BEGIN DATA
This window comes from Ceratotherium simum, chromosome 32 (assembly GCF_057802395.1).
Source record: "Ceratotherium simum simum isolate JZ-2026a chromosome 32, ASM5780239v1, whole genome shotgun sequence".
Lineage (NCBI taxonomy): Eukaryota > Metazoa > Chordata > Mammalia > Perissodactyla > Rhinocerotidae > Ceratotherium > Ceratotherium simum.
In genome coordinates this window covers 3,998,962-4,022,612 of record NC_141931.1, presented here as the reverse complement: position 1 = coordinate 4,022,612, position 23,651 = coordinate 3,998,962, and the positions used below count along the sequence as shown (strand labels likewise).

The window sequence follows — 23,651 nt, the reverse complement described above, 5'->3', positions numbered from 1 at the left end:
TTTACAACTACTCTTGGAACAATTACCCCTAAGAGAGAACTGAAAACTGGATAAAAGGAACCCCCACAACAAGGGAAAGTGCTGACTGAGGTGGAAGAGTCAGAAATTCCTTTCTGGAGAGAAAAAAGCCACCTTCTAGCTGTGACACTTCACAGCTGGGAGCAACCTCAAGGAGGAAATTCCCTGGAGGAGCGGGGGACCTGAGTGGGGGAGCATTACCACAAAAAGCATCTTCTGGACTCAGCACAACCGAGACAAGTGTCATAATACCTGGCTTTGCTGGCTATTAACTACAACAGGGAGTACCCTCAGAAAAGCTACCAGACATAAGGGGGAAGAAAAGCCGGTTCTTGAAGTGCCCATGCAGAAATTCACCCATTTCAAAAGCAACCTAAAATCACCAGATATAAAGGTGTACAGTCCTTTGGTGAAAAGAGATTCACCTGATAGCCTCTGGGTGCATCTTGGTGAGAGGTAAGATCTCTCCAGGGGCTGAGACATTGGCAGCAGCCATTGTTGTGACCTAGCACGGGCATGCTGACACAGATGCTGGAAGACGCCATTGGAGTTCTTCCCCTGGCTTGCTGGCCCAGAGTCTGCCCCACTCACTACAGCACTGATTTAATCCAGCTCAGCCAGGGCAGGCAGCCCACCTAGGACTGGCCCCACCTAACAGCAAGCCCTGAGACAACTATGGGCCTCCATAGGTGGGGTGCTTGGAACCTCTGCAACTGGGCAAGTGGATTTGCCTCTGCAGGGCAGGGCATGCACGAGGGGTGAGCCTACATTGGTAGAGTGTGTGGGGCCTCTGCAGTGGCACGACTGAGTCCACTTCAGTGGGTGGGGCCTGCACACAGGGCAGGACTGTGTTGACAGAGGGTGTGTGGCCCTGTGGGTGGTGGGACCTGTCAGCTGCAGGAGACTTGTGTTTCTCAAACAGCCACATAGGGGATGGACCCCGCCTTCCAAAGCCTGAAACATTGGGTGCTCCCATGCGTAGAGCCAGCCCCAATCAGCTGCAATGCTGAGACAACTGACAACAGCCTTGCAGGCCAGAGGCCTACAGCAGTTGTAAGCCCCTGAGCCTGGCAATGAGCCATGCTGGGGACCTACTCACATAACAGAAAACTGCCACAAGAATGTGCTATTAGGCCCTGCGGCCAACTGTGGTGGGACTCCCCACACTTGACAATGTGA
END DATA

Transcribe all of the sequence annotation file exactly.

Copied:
This window comes from Ceratotherium simum, chromosome 32 (assembly GCF_057802395.1).
Source record: "Ceratotherium simum simum isolate JZ-2026a chromosome 32, ASM5780239v1, whole genome shotgun sequence".
Lineage (NCBI taxonomy): Eukaryota > Metazoa > Chordata > Mammalia > Perissodactyla > Rhinocerotidae > Ceratotherium > Ceratotherium simum.
In genome coordinates this window covers 3,998,962-4,022,612 of record NC_141931.1, presented here as the reverse complement: position 1 = coordinate 4,022,612, position 23,651 = coordinate 3,998,962, and the positions used below count along the sequence as shown (strand labels likewise).

The window sequence follows — 23,651 nt, the reverse complement described above, 5'->3', positions numbered from 1 at the left end:
TTTACAACTACTCTTGGAACAATTACCCCTAAGAGAGAACTGAAAACTGGATAAAAGGAACCCCCACAACAAGGGAAAGTGCTGACTGAGGTGGAAGAGTCAGAAATTCCTTTCTGGAGAGAAAAAAGCCACCTTCTAGCTGTGACACTTCACAGCTGGGAGCAACCTCAAGGAGGAAATTCCCTGGAGGAGCGGGGGACCTGAGTGGGGGAGCATTACCACAAAAAGCATCTTCTGGACTCAGCACAACCGAGACAAGTGTCATAATACCTGGCTTTGCTGGCTATTAACTACAACAGGGAGTACCCTCAGAAAAGCTACCAGACATAAGGGGGAAGAAAAGCCGGTTCTTGAAGTGCCCATGCAGAAATTCACCCATTTCAAAAGCAACCTAAAATCACCAGATATAAAGGTGTACAGTCCTTTGGTGAAAAGAGATTCACCTGATAGCCTCTGGGTGCATCTTGGTGAGAGGTAAGATCTCTCCAGGGGCTGAGACATTGGCAGCAGCCATTGTTGTGACCTAGCACGGGCATGCTGACACAGATGCTGGAAGACGCCATTGGAGTTCTTCCCCTGGCTTGCTGGCCCAGAGTCTGCCCCACTCACTACAGCACTGATTTAATCCAGCTCAGCCAGGGCAGGCAGCCCACCTAGGACTGGCCCCACCTAACAGCAAGCCCTGAGACAACTATGGGCCTCCATAGGTGGGGTGCTTGGAACCTCTGCAACTGGGCAAGTGGATTTGCCTCTGCAGGGCAGGGCATGCACGAGGGGTGAGCCTACATTGGTAGAGTGTGTGGGGCCTCTGCAGTGGCACGACTGAGTCCACTTCAGTGGGTGGGGCCTGCACACAGGGCAGGACTGTGTTGACAGAGGGTGTGTGGCCCTGTGGGTGGTGGGACCTGTCAGCTGCAGGAGACTTGTGTTTCTCAAACAGCCACATAGGGGATGGACCCCGCCTTCCAAAGCCTGAAACATTGGGTGCTCCCATGCGTAGAGCCAGCCCCAATCAGCTGCAATGCTGAGACAACTGACAACAGCCTTGCAGGCCAGAGGCCTACAGCAGTTGTAAGCCCCTGAGCCTGGCAATGAGCCATGCTGGGGACCTACTCACATAACAGAAAACTGCCACAAGAATGTGCTATTAGGCCCTGCGGCCAACTGTGGTGGGACTCCCCACACTTGACAATGTGA